Cassini sends back stunning images of Saturn one last time before it plunges into the ringed planet

The spacecraft will fall into Saturn's atmosphere on Friday, 15 September.

Cassini made its final, distant flyby of Saturn's moon Titan on September 11Credit: NASA/JPL-Caltech

Cassini, one of Nasa's longest running missions at Saturn, will come to an end on Friday (15 September) as it heads toward the ringed planet's atmosphere at a speed of over 105,410 km/h (relative to earth).

The spacecraft's trajectory got bent after it flew within 120,000km of the Titan - Saturn's largest natural satellite - and now it is on a collision path with the planet, the BBC reported.

Nasa called Cassini's last encounter with Titan the "kiss goodbye" as the mission will now cease to exist after entering the planet's atmosphere.

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However, during the time it spent studying Saturn, the probe reportedly made hundreds of passes over Titan. That includes 127 precisely targeted encounters with the giant moon.

"Cassini has been in a long-term relationship with Titan, with a new rendezvous nearly every month for more than a decade," Earl Maize, Cassini Project Manager at Nasa's Jet Propulsion Laboratory in Pasadena, California, said.

"This final encounter is something of a bittersweet goodbye, but as it has done throughout the mission, Titan's gravity is once again sending Cassini where we need it to go."

The final image that Cassini shot before heading toward Saturn for a final plungeNASA/JPL-Caltech/Space Science Institute

The next transmission of images and other data from Cassini is expected to reach Earth on 12 September and they will be streamed soon after, says Nasa. When navigators get this data dump, they will be able to precisely measure the trajectory that Cassini has taken.

The path that Cassini will take, marked with all the important events before it takes the plunge NASA/JPL-Caltech

As it approaches Saturn's upper atmosphere, the spacecraft will encounter gases and just like any meteor that enters Earth and eventually it will completely burn out. Apart from being a dramatic way to end the mission it is also done to gather as much information about Saturn's atmosphere from up close.

Although this a dramatic end for the mission it will also gather a lot of information about Saturn's atmosphere from up close.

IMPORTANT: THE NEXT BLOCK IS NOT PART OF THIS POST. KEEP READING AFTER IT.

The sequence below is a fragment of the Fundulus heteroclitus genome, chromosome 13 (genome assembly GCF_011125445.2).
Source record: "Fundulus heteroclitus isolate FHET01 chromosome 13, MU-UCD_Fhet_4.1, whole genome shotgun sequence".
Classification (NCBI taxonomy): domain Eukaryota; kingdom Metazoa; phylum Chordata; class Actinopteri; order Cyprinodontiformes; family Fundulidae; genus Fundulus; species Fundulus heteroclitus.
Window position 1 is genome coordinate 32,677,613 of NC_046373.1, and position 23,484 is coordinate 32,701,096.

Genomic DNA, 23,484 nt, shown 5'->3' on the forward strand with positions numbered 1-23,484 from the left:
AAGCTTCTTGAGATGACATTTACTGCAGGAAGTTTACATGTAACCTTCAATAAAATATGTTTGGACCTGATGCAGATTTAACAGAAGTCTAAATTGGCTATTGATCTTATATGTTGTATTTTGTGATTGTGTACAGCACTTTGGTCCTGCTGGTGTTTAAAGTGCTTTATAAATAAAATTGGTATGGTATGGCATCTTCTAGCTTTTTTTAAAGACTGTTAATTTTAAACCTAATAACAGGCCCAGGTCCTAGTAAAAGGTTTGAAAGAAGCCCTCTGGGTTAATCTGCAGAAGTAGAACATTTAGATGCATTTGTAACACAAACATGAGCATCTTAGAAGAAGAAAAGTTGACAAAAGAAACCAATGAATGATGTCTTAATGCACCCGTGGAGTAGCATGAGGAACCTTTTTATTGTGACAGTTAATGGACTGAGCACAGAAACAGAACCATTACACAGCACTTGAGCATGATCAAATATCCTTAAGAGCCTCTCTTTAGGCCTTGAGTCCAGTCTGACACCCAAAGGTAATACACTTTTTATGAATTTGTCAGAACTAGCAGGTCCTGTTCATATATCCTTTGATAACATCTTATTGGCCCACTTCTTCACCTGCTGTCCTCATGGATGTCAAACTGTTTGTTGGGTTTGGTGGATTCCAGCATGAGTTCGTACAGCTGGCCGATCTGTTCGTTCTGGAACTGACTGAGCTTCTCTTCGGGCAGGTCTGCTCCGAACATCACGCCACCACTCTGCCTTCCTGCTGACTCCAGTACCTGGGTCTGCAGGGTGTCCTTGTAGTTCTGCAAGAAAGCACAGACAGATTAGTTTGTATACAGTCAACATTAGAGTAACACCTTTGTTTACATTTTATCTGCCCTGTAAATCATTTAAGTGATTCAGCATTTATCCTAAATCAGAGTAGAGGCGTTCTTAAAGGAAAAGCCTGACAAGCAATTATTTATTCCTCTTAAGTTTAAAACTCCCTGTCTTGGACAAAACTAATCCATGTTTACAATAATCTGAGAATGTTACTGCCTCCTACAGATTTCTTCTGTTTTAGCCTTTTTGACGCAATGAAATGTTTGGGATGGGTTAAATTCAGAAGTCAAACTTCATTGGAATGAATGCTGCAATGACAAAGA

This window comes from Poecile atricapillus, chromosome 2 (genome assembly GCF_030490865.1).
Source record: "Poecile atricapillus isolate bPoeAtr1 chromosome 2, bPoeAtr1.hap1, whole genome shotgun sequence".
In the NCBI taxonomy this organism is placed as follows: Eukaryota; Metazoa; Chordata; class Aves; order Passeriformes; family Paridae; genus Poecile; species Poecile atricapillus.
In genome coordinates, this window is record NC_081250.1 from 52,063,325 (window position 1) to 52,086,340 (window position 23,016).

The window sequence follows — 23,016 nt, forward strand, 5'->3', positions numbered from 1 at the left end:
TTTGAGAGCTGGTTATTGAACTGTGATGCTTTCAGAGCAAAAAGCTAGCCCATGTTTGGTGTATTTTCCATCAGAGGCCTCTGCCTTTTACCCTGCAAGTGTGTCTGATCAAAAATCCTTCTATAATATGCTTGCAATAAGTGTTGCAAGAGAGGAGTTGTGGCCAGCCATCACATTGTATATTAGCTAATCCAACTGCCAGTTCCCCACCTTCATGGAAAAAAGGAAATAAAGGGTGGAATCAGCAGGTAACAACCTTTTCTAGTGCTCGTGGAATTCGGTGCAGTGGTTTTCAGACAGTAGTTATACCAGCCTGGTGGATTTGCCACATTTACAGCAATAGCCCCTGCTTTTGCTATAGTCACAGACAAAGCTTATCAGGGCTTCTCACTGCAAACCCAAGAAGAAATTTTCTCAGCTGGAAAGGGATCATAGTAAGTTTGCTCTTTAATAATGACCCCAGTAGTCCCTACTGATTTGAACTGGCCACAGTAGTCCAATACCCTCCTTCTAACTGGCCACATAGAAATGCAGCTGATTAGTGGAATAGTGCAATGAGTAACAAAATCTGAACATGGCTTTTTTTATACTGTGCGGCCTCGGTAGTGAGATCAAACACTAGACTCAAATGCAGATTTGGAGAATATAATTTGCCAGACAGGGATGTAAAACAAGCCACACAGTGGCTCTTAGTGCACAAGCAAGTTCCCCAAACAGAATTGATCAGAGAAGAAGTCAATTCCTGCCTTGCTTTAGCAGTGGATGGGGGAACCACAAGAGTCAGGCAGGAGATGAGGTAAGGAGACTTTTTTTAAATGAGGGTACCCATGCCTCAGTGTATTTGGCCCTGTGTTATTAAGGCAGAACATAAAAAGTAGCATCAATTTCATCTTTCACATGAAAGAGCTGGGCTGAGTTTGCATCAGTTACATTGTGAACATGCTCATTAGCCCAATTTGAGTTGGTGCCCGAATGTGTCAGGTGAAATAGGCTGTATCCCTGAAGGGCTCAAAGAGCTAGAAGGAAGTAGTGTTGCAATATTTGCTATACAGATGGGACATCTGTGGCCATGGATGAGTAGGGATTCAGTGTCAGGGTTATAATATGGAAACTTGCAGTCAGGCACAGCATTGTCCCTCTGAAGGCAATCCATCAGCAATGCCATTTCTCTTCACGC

It was reported that burning up is also one way to prevent humanity destroying alien life in any of Saturn's moons, should there be any life in those parts.

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This graphic shows Cassini's final plunge toward Saturn, with tick marks representing time intervals of 2 minutes, leading to the spacecraft's entry into the atmosphere.NASA/JPL-Caltech

Apart from the stunning images that were sent back to Earth, there was also a lot of science that was accomplished through Cassini. It is the first real Saturn orbiter unlike the Pioneer 1 or the Voyagers flying by several decades prior.

"We're looking at a string of remarkable discoveries – about Saturn's magnificent rings, its amazing moons, its dynamic magnetosphere and Titan's surface and atmosphere," Linda Spilker, Cassini's project scientist said.

Graphic depicting how Cassini will burn upon entry into Saturn's atmosphereNASA/JPL-Caltech

"Some of the mission highlights so far include discovering that Titan has Earth-like processes and that the small moon Enceladus has a hot-spot at its southern pole, plus jets on the surface that spew out ice crystals, and liquid water beneath its surface," she added.

Cassini spent 13 years in the Saturn system, reports Nasa, saying, how the images sent back were incredible and truly otherworldly. To really study a planet, they said, there is no substitute to actually travelling to it.

This raw image of Saturn’s rings was taken in June this year and has not been validated or calibrated.NASA/JPL-Caltech/Space Science Institute

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